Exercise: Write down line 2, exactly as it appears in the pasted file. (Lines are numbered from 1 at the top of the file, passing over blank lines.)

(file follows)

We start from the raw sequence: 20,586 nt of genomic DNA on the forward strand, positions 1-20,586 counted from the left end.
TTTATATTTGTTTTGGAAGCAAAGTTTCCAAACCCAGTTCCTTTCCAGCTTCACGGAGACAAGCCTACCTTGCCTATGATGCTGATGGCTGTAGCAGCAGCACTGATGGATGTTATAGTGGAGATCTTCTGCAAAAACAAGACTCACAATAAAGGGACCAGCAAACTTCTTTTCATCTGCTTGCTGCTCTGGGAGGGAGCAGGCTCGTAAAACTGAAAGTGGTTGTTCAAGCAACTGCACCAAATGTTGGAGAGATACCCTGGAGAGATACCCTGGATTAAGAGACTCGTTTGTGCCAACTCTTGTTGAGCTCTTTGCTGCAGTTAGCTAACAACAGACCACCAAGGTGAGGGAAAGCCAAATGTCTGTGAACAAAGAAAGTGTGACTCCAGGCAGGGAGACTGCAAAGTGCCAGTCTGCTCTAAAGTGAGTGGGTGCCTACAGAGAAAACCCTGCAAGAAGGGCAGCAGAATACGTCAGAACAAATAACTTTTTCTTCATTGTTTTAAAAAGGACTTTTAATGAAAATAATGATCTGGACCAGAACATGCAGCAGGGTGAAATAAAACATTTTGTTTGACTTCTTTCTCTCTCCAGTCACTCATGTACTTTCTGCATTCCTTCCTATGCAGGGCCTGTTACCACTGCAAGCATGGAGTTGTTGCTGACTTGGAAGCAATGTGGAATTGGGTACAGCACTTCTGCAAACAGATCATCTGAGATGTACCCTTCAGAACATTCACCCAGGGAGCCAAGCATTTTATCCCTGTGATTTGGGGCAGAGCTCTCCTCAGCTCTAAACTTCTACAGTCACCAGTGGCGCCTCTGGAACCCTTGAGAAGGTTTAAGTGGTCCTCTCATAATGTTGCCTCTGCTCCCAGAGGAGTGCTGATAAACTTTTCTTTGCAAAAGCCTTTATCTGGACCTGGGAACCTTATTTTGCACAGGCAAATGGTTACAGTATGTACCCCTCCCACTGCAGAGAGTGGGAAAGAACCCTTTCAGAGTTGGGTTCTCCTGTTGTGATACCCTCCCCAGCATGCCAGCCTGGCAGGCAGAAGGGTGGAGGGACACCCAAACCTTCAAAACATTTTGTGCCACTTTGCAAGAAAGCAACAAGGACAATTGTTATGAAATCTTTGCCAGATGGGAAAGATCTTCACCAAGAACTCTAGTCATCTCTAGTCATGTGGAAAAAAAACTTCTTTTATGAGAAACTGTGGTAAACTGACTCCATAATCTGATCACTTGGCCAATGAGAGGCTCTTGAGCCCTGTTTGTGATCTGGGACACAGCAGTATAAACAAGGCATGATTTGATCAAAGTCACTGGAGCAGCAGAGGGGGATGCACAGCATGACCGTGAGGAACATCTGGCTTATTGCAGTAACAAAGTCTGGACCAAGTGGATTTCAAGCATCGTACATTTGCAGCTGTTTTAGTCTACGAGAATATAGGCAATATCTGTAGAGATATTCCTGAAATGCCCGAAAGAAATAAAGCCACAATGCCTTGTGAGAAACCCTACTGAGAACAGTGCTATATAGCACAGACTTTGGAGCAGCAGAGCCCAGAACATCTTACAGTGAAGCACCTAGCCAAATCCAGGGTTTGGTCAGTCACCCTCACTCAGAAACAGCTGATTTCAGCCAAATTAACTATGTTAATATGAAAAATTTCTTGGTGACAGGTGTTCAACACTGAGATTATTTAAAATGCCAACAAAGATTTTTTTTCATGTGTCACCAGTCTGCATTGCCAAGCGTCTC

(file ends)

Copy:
TTTATATTTGTTTTGGAAGCAAAGTTTCCAAACCCAGTTCCTTTCCAGCTTCACGGAGACAAGCCTACCTTGCCTATGATGCTGATGGCTGTAGCAGCAGCACTGATGGATGTTATAGTGGAGATCTTCTGCAAAAACAAGACTCACAATAAAGGGACCAGCAAACTTCTTTTCATCTGCTTGCTGCTCTGGGAGGGAGCAGGCTCGTAAAACTGAAAGTGGTTGTTCAAGCAACTGCACCAAATGTTGGAGAGATACCCTGGAGAGATACCCTGGATTAAGAGACTCGTTTGTGCCAACTCTTGTTGAGCTCTTTGCTGCAGTTAGCTAACAACAGACCACCAAGGTGAGGGAAAGCCAAATGTCTGTGAACAAAGAAAGTGTGACTCCAGGCAGGGAGACTGCAAAGTGCCAGTCTGCTCTAAAGTGAGTGGGTGCCTACAGAGAAAACCCTGCAAGAAGGGCAGCAGAATACGTCAGAACAAATAACTTTTTCTTCATTGTTTTAAAAAGGACTTTTAATGAAAATAATGATCTGGACCAGAACATGCAGCAGGGTGAAATAAAACATTTTGTTTGACTTCTTTCTCTCTCCAGTCACTCATGTACTTTCTGCATTCCTTCCTATGCAGGGCCTGTTACCACTGCAAGCATGGAGTTGTTGCTGACTTGGAAGCAATGTGGAATTGGGTACAGCACTTCTGCAAACAGATCATCTGAGATGTACCCTTCAGAACATTCACCCAGGGAGCCAAGCATTTTATCCCTGTGATTTGGGGCAGAGCTCTCCTCAGCTCTAAACTTCTACAGTCACCAGTGGCGCCTCTGGAACCCTTGAGAAGGTTTAAGTGGTCCTCTCATAATGTTGCCTCTGCTCCCAGAGGAGTGCTGATAAACTTTTCTTTGCAAAAGCCTTTATCTGGACCTGGGAACCTTATTTTGCACAGGCAAATGGTTACAGTATGTACCCCTCCCACTGCAGAGAGTGGGAAAGAACCCTTTCAGAGTTGGGTTCTCCTGTTGTGATACCCTCCCCAGCATGCCAGCCTGGCAGGCAGAAGGGTGGAGGGACACCCAAACCTTCAAAACATTTTGTGCCACTTTGCAAGAAAGCAACAAGGACAATTGTTATGAAATCTTTGCCAGATGGGAAAGATCTTCACCAAGAACTCTAGTCATCTCTAGTCATGTGGAAAAAAAACTTCTTTTATGAGAAACTGTGGTAAACTGACTCCATAATCTGATCACTTGGCCAATGAGAGGCTCTTGAGCCCTGTTTGTGATCTGGGACACAGCAGTATAAACAAGGCATGATTTGATCAAAGTCACTGGAGCAGCAGAGGGGGATGCACAGCATGACCGTGAGGAACATCTGGCTTATTGCAGTAACAAAGTCTGGACCAAGTGGATTTCAAGCATCGTACATTTGCAGCTGTTTTAGTCTACGAGAATATAGGCAATATCTGTAGAGATATTCCTGAAATGCCCGAAAGAAATAAAGCCACAATGCCTTGTGAGAAACCCTACTGAGAACAGTGCTATATAGCACAGACTTTGGAGCAGCAGAGCCCAGAACATCTTACAGTGAAGCACCTAGCCAAATCCAGGGTTTGGTCAGTCACCCTCACTCAGAAACAGCTGATTTCAGCCAAATTAACTATGTTAATATGAAAAATTTCTTGGTGACAGGTGTTCAACACTGAGATTATTTAAAATGCCAACAAAGATTTTTTTTCATGTGTCACCAGTCTGCATTGCCAAGCGTCTC